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All the “Original Cast” the poor man’s Giorgio Moroder managed to summon for his snowed-in 1980 space opera was Anthony “C-3PO” Daniels and R2-D2. While the voluble Daniels sustains his Ozified Tin Butler bit throughout the disc’s mercifully unaugmented 33:57, R2-D2 peppers his partner’s patter with the customary Casiotone flatulence. The most notable new talent was 18-year-old Jersey boy “John Bongiovi,” who at the time was apparently not wanted either dead or alive by anybody except his cousin Tony, co-producer of this only rarely diverting attempt by Meco (last name: Monardo) to convince his public the cantina hadn’t run dry. Mr. Livin’ on a Prayer might be interested to know that by the time the record was first released, the name of his co-star had already adopted a special significance in my own Garden State haunt. When New Providence High School thug David Poliseno announced to Donny Curcio that he had taken a dump in the football helmet of Donny’s brother Vinnie, he boasted that he had “pulled an R2-D2” in it. Such parlance seems sadly appropriate to Rhino’s strange-pedigreed reissue. When I recently marveled that an Ivy League-bound Washington City Paper intern had repeatedly proved herself too stupid to copy an address from a letter to an envelope, a Yalie at the paper assured me that the most valuable lesson an Ivy League education provides is that nine out of 10 people everywhere are idiots. I hadn’t really believed him until I noticed that such nauseating tripe as “What Can You Get a Wookiee for Christmas (When He Already Owns a Comb?)” (the astonishingly humanistic answer: “love and understanding, goodwill to men”) was penned by Eli music professor Maury Yeston.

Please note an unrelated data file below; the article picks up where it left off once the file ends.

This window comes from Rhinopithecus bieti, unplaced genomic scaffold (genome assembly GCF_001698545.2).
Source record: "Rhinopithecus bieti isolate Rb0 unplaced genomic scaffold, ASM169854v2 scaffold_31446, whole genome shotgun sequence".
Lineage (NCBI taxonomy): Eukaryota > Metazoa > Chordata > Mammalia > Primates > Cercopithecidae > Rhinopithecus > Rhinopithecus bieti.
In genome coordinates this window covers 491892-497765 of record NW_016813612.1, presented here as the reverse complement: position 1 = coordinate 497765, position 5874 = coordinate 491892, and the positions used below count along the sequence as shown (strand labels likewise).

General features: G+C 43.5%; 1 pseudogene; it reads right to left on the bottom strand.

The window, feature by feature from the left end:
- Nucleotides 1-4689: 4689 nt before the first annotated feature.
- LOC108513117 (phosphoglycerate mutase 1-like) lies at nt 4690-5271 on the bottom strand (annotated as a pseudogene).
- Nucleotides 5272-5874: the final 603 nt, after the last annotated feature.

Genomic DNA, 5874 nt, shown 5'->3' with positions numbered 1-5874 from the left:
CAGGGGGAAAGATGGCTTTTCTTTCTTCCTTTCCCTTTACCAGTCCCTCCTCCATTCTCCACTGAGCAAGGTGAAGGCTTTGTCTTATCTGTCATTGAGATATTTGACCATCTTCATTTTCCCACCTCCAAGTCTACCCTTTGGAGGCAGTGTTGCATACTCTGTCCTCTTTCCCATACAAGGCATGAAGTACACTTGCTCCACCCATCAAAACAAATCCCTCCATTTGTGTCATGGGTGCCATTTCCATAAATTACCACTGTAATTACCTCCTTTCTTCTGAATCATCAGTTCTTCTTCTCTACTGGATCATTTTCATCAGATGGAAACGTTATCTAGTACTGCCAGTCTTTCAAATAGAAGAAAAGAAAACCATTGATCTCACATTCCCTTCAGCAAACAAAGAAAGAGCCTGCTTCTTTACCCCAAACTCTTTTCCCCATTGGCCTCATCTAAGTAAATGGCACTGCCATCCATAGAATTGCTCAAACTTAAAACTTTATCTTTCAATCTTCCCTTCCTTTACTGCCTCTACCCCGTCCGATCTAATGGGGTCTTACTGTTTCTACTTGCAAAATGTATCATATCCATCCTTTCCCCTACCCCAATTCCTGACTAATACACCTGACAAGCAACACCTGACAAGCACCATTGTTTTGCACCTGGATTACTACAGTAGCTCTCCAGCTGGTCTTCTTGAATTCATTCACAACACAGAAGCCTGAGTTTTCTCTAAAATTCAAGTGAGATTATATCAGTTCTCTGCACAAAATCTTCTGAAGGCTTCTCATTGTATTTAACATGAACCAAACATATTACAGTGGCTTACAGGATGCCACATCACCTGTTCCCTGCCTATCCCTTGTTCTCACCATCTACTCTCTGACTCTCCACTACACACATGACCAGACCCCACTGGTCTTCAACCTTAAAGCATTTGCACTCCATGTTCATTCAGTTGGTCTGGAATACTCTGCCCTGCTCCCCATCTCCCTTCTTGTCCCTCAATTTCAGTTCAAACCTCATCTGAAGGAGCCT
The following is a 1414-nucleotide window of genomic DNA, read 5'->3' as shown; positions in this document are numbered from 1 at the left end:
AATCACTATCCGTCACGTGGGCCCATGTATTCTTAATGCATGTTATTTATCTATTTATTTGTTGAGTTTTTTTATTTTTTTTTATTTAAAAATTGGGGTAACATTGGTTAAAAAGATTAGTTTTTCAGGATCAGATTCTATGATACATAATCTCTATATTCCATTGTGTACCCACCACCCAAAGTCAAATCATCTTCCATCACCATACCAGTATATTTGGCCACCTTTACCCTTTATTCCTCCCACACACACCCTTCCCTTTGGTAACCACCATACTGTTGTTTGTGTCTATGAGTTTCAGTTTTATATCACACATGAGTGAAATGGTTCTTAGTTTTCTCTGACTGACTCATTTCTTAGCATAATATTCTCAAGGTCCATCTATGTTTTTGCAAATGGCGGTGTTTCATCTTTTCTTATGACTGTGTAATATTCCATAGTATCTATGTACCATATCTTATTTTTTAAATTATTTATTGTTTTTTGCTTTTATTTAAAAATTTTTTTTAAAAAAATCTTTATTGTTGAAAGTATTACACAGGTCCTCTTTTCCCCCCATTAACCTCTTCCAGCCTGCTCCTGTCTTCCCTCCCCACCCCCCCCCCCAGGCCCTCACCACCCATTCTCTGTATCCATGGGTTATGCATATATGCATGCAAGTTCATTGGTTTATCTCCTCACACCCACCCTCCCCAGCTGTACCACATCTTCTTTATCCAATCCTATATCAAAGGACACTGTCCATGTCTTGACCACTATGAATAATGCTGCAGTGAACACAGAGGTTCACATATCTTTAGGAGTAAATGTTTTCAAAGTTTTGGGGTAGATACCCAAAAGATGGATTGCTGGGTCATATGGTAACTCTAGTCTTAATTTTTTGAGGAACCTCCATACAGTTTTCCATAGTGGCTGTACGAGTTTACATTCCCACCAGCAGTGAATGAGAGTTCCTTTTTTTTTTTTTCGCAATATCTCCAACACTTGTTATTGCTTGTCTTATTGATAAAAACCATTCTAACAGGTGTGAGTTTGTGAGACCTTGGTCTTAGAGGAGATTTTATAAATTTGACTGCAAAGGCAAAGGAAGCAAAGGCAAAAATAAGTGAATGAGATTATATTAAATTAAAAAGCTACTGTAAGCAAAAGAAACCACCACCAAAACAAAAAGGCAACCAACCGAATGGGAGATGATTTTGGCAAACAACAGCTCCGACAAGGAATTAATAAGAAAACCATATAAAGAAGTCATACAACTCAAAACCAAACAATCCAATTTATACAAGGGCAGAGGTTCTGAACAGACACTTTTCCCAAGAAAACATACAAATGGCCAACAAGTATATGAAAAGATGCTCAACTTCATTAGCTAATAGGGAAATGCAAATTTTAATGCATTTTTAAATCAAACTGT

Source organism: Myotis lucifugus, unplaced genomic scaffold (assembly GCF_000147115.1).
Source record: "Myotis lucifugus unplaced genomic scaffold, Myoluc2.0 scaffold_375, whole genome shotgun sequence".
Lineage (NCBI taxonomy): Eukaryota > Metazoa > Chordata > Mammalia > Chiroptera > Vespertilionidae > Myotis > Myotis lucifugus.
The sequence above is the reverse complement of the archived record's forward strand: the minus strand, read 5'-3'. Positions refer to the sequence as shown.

—Glenn “Yule Be Sorry” Dixon